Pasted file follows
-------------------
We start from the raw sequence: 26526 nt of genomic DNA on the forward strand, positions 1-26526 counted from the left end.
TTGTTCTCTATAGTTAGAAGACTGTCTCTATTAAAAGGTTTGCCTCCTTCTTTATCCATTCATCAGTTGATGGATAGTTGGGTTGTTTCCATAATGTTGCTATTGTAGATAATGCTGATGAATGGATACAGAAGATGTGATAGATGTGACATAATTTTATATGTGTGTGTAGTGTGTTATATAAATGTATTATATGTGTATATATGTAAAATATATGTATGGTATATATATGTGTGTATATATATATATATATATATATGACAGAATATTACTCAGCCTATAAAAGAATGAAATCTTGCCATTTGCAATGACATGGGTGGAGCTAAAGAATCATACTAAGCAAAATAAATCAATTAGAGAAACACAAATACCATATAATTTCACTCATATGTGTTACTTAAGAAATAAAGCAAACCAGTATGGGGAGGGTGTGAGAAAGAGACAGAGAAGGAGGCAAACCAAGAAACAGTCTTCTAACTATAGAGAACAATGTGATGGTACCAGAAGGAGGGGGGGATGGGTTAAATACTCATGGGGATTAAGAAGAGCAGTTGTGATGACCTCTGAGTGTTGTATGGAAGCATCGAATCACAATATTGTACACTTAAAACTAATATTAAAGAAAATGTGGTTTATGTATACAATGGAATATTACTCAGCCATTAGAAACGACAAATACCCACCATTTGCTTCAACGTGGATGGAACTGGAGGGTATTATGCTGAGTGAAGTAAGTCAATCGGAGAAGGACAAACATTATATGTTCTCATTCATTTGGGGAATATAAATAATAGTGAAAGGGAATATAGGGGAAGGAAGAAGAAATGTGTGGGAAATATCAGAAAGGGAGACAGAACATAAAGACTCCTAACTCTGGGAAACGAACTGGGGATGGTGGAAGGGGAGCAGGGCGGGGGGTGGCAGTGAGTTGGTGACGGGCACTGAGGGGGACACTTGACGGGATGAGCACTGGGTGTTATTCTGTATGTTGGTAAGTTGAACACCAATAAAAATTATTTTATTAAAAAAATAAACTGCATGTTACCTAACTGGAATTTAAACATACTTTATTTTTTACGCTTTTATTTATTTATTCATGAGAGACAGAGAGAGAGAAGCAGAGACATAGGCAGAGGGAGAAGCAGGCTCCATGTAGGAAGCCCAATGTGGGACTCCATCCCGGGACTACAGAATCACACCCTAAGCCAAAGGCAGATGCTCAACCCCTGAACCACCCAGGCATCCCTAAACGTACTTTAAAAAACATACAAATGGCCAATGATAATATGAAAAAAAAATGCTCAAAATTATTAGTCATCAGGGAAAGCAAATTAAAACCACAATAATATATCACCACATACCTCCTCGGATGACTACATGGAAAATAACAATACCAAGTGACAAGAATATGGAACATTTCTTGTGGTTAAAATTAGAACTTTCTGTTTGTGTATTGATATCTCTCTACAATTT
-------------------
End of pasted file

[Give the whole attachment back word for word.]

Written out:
We start from the raw sequence: 26526 nt of genomic DNA on the forward strand, positions 1-26526 counted from the left end.
TTGTTCTCTATAGTTAGAAGACTGTCTCTATTAAAAGGTTTGCCTCCTTCTTTATCCATTCATCAGTTGATGGATAGTTGGGTTGTTTCCATAATGTTGCTATTGTAGATAATGCTGATGAATGGATACAGAAGATGTGATAGATGTGACATAATTTTATATGTGTGTGTAGTGTGTTATATAAATGTATTATATGTGTATATATGTAAAATATATGTATGGTATATATATGTGTGTATATATATATATATATATATATGACAGAATATTACTCAGCCTATAAAAGAATGAAATCTTGCCATTTGCAATGACATGGGTGGAGCTAAAGAATCATACTAAGCAAAATAAATCAATTAGAGAAACACAAATACCATATAATTTCACTCATATGTGTTACTTAAGAAATAAAGCAAACCAGTATGGGGAGGGTGTGAGAAAGAGACAGAGAAGGAGGCAAACCAAGAAACAGTCTTCTAACTATAGAGAACAATGTGATGGTACCAGAAGGAGGGGGGGATGGGTTAAATACTCATGGGGATTAAGAAGAGCAGTTGTGATGACCTCTGAGTGTTGTATGGAAGCATCGAATCACAATATTGTACACTTAAAACTAATATTAAAGAAAATGTGGTTTATGTATACAATGGAATATTACTCAGCCATTAGAAACGACAAATACCCACCATTTGCTTCAACGTGGATGGAACTGGAGGGTATTATGCTGAGTGAAGTAAGTCAATCGGAGAAGGACAAACATTATATGTTCTCATTCATTTGGGGAATATAAATAATAGTGAAAGGGAATATAGGGGAAGGAAGAAGAAATGTGTGGGAAATATCAGAAAGGGAGACAGAACATAAAGACTCCTAACTCTGGGAAACGAACTGGGGATGGTGGAAGGGGAGCAGGGCGGGGGGTGGCAGTGAGTTGGTGACGGGCACTGAGGGGGACACTTGACGGGATGAGCACTGGGTGTTATTCTGTATGTTGGTAAGTTGAACACCAATAAAAATTATTTTATTAAAAAAATAAACTGCATGTTACCTAACTGGAATTTAAACATACTTTATTTTTTACGCTTTTATTTATTTATTCATGAGAGACAGAGAGAGAGAAGCAGAGACATAGGCAGAGGGAGAAGCAGGCTCCATGTAGGAAGCCCAATGTGGGACTCCATCCCGGGACTACAGAATCACACCCTAAGCCAAAGGCAGATGCTCAACCCCTGAACCACCCAGGCATCCCTAAACGTACTTTAAAAAACATACAAATGGCCAATGATAATATGAAAAAAAAATGCTCAAAATTATTAGTCATCAGGGAAAGCAAATTAAAACCACAATAATATATCACCACATACCTCCTCGGATGACTACATGGAAAATAACAATACCAAGTGACAAGAATATGGAACATTTCTTGTGGTTAAAATTAGAACTTTCTGTTTGTGTATTGATATCTCTCTACAATTT